A few weeks ago, the fabulous Miss Gran and I were talking about our childhood daytime hours lost to television shows, and one of my favorites was old reruns of A Family Affair, which I remember distinctly as being a central touchstone in my early childhood–so much so I can picture the color palette, the thickness of its bright colors, like coils of oil paint.
The show’s premise was that architect-and-man-about-town has “family” thrust upon him when he must raise his brother’s orphaned children–the red-haired twins, Jody and Buffy, and teen sister Cissy. Sebastian Cabot famously played Mr. French, the butler (later replaced by John Williams as Mr. French’s brother).
The show had so many of the common fantasy elements of children’s books/movies: beautiful orphans living in a palace (in this case, a sleek urban bachelor’s apartment, which was always my idea of a palace as a kid), cherubic twins and a gorgeous and caring older sister, gruff but kindly caretakers. Everything was yours.
Funnily enough, when I told Sara about it, I think I was framing it as one of those “sexy dad” shows–in large part because Brian Keith was the male lead and Brian Keith has a strong place in my Ralph Meeker-Sterling Hayden-William Holden pantheon. But, of course, I later remembered he wasn’t the dad at all but “Uncle Bill,” which is even better. All of this is sort of summed in this picture, rather perfectly.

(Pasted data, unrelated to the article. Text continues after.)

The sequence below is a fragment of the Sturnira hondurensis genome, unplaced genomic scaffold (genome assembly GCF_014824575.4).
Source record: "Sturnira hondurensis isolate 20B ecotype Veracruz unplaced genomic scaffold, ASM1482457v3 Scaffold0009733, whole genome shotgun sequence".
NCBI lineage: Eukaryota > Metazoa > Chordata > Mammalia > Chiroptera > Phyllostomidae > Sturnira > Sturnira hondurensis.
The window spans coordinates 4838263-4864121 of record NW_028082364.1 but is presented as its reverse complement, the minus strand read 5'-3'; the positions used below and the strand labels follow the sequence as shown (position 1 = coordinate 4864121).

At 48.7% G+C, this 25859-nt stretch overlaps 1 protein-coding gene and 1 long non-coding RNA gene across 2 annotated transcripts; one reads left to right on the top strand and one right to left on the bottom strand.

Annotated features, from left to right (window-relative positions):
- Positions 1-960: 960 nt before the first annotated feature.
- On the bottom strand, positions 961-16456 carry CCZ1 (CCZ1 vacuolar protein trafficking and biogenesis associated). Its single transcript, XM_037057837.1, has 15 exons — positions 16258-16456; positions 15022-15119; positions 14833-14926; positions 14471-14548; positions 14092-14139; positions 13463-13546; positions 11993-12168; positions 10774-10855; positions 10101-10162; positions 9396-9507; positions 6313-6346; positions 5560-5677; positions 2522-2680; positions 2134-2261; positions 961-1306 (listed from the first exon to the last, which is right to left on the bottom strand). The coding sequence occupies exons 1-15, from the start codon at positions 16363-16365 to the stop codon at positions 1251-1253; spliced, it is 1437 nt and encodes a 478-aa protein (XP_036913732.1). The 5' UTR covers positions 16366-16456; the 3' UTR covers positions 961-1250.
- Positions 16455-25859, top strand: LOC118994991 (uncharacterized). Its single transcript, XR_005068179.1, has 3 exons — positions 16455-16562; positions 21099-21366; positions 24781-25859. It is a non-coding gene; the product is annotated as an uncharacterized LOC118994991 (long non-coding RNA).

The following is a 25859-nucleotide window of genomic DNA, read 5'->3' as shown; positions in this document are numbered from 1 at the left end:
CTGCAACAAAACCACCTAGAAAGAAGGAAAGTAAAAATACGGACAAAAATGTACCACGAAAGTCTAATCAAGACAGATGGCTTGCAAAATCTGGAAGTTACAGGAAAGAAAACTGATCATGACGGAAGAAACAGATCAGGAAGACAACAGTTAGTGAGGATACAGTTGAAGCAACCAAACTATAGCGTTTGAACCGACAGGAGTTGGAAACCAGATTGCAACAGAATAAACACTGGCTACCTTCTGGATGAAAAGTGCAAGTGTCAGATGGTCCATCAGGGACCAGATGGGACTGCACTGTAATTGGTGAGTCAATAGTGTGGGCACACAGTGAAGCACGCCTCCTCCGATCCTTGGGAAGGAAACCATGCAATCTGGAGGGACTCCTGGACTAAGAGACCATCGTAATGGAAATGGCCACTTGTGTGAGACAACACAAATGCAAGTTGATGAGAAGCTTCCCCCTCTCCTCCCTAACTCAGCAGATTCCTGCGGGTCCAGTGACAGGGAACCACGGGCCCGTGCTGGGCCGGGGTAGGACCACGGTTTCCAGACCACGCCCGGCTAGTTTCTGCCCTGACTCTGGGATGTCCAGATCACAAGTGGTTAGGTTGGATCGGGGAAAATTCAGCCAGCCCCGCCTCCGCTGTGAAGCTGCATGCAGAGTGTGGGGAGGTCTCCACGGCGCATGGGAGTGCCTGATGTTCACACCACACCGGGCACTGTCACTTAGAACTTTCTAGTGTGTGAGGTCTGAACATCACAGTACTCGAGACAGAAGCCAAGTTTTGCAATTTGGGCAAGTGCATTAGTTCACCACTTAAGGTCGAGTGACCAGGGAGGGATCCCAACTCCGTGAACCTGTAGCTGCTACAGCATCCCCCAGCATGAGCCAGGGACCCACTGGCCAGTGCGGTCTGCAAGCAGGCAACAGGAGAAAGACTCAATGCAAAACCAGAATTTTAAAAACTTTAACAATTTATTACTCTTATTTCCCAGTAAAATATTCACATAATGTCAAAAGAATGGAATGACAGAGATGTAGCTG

One of the reasons, I will admit, that I think the show absorbed me so much is that it had the tinge of tragedy. I remember learning that the real-life Buffy, Anissa Jones had died in her teens from a drug overdose. (Brian Keith had a sad end of his own.) To me, it seemed impossible even to believe she’d grown up at all, much less died. So doll-like was she, with what one TV critic calls the “saddest eyes on television, even at age eight.”
Like so many childhood fixations, the things that have stuck with me are kind of random, but the physical space of Uncle Bill’s apartment looms very large. I’m not the only one, as this post on TV party references the interiors, even directing me to a House Beautiful spread from 1970 that showed rooms “inspired” by the show.
It’s so interesting, these shows we watched as kids. I don’t actually remember any of the plots now and had even forgotten the name of Buffy’s famous doll (thank you, Alison Gaylin, for reminding me: Mrs. Beasley).
Yet I am sure I could walk through the family’s whole apartment and feel utterly at home. In some ways, I feel as close to it as to the house I grew up in. The candy-colored children’s rooms, the warm, Eames-style wooden paneling, the modernist sleekness of Uncle Bill’s den, which announced “man” to me. It was mine.